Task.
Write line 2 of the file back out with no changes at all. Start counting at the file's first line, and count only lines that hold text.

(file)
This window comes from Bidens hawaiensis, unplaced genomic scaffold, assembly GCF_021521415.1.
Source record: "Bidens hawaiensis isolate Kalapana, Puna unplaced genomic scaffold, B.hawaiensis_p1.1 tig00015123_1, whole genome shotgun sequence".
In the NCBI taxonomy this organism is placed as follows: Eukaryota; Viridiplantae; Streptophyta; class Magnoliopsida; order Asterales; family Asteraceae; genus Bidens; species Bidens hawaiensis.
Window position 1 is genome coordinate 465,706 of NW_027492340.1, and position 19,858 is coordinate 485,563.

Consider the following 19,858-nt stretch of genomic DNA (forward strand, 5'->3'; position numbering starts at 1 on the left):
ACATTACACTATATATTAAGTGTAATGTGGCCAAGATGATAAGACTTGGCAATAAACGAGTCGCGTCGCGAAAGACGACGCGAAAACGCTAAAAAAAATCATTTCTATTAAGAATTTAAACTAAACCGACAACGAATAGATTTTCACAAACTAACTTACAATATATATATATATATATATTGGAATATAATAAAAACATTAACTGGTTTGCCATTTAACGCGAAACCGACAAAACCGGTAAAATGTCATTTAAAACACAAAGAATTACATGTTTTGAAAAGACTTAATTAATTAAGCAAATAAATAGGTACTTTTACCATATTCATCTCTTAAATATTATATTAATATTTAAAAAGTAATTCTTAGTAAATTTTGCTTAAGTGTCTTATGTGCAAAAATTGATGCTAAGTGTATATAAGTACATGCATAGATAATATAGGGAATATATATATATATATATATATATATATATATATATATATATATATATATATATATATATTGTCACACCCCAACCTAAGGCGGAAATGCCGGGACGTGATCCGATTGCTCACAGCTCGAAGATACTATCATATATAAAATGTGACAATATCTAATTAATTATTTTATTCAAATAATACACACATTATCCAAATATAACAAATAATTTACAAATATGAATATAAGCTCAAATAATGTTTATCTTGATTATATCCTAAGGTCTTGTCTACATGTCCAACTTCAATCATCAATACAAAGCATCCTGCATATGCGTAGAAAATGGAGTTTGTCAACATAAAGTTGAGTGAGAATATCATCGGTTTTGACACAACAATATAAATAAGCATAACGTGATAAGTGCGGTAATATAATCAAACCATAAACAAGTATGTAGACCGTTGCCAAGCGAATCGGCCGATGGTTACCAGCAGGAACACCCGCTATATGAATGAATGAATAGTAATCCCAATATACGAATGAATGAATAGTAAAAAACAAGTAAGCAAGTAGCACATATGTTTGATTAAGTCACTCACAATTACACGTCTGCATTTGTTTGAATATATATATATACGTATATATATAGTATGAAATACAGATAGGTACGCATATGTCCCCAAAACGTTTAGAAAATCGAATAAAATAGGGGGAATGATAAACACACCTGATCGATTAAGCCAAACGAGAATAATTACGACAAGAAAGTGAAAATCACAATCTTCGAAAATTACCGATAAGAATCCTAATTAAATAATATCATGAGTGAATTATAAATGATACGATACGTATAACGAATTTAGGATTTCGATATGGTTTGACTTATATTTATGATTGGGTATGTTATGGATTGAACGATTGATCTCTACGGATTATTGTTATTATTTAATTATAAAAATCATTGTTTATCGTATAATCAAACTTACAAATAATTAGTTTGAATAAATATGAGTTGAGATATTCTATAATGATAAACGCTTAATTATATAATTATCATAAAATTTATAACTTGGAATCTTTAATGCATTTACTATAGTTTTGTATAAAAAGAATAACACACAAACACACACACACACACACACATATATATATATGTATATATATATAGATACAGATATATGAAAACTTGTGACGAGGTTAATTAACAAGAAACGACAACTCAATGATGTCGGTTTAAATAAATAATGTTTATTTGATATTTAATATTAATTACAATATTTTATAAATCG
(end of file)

Source record: "Bidens hawaiensis isolate Kalapana, Puna unplaced genomic scaffold, B.hawaiensis_p1.1 tig00015123_1, whole genome shotgun sequence".